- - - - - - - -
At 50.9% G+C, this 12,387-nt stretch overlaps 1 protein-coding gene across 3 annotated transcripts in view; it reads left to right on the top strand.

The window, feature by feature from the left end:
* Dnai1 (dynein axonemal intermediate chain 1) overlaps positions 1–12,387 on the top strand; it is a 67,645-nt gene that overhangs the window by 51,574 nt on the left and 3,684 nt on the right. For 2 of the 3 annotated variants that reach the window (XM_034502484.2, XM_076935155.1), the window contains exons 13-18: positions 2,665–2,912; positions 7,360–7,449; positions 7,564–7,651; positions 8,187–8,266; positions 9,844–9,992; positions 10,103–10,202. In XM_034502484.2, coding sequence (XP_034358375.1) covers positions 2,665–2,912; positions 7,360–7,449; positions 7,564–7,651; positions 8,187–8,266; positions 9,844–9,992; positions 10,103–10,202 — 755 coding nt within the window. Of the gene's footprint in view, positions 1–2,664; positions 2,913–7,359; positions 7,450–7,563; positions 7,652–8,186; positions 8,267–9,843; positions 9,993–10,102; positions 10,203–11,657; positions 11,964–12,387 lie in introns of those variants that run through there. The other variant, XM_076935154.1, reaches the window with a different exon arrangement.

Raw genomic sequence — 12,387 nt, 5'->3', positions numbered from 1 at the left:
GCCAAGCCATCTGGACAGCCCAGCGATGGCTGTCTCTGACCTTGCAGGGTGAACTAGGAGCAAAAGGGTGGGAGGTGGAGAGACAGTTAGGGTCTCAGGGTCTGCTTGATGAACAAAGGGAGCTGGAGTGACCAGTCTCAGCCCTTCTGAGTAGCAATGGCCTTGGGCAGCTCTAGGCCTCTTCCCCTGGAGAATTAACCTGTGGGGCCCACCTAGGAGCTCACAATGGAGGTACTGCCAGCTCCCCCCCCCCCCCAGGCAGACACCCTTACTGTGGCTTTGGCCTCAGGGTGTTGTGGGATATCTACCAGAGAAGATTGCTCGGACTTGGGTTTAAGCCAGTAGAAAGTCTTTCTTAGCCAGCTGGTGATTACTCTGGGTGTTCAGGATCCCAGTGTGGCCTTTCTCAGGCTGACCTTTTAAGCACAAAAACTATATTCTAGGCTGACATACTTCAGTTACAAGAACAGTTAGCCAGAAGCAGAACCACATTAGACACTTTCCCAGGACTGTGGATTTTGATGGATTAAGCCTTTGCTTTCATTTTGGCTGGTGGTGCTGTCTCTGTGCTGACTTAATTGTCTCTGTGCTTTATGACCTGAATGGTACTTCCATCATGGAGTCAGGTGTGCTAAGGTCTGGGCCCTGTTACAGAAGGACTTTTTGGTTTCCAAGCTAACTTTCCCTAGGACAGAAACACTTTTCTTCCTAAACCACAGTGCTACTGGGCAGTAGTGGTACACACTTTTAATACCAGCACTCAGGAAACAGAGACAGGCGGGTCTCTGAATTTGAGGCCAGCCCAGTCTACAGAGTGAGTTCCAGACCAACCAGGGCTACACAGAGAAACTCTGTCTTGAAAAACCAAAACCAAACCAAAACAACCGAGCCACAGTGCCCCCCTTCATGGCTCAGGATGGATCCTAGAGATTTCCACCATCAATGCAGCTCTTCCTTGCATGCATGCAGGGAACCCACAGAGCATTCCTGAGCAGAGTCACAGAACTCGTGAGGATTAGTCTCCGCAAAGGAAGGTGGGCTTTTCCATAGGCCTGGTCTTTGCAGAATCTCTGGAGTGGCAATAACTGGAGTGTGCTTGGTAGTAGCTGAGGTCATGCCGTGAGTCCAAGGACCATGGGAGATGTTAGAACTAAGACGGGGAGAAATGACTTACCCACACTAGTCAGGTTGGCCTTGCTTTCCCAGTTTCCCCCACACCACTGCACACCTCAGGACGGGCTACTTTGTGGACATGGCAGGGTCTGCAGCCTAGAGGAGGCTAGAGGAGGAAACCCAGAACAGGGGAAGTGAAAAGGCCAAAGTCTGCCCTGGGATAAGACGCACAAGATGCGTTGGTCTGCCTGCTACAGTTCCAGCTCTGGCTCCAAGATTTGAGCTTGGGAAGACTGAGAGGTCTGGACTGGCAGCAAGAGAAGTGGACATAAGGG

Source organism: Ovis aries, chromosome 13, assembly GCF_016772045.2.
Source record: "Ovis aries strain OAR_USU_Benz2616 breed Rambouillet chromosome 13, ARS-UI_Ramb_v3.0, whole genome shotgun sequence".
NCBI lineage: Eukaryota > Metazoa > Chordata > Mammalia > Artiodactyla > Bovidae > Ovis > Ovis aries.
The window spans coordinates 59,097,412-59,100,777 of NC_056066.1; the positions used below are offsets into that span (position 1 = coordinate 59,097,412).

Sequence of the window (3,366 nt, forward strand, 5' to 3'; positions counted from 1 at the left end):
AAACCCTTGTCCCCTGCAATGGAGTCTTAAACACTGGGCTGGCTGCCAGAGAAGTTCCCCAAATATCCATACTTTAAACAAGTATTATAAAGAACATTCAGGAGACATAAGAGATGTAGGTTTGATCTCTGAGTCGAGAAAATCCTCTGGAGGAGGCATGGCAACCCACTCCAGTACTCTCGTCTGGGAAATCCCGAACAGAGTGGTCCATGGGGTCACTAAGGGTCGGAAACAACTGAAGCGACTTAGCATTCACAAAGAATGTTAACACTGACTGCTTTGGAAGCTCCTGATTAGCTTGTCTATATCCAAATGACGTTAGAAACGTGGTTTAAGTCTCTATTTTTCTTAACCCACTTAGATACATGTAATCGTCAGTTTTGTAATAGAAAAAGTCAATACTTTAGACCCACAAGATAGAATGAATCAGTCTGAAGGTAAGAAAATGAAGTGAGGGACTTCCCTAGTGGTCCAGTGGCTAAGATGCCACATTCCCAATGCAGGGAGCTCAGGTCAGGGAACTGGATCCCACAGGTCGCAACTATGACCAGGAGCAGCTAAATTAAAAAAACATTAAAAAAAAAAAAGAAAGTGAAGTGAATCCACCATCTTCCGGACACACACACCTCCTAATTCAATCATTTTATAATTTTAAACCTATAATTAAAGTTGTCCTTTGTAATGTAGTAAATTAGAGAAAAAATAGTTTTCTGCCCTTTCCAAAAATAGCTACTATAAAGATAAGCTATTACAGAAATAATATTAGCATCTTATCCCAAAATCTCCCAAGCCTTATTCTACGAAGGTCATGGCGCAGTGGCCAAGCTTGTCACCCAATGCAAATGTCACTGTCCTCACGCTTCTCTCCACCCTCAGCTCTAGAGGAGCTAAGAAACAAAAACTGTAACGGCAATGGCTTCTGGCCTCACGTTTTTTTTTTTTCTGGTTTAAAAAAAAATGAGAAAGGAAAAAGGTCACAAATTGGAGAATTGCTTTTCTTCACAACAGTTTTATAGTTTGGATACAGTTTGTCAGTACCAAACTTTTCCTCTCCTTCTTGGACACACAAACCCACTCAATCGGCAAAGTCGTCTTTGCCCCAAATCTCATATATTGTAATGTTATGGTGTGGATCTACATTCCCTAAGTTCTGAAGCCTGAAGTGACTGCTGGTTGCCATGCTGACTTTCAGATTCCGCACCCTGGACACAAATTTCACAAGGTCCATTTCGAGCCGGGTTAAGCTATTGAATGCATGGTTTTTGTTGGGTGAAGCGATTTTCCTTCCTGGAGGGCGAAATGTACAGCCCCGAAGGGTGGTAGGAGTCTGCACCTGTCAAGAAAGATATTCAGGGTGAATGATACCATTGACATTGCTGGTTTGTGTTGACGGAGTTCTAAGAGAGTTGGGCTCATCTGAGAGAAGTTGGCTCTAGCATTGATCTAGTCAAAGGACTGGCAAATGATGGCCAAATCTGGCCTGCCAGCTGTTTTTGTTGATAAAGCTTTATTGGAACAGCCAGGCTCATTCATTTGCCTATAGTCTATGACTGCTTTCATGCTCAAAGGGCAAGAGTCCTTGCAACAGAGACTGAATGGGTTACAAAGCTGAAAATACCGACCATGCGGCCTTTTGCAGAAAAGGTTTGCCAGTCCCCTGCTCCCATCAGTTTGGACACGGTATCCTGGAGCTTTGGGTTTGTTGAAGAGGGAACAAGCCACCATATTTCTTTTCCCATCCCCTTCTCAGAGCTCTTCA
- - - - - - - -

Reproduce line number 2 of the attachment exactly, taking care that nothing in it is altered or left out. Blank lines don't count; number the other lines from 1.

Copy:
The window, feature by feature from the left end: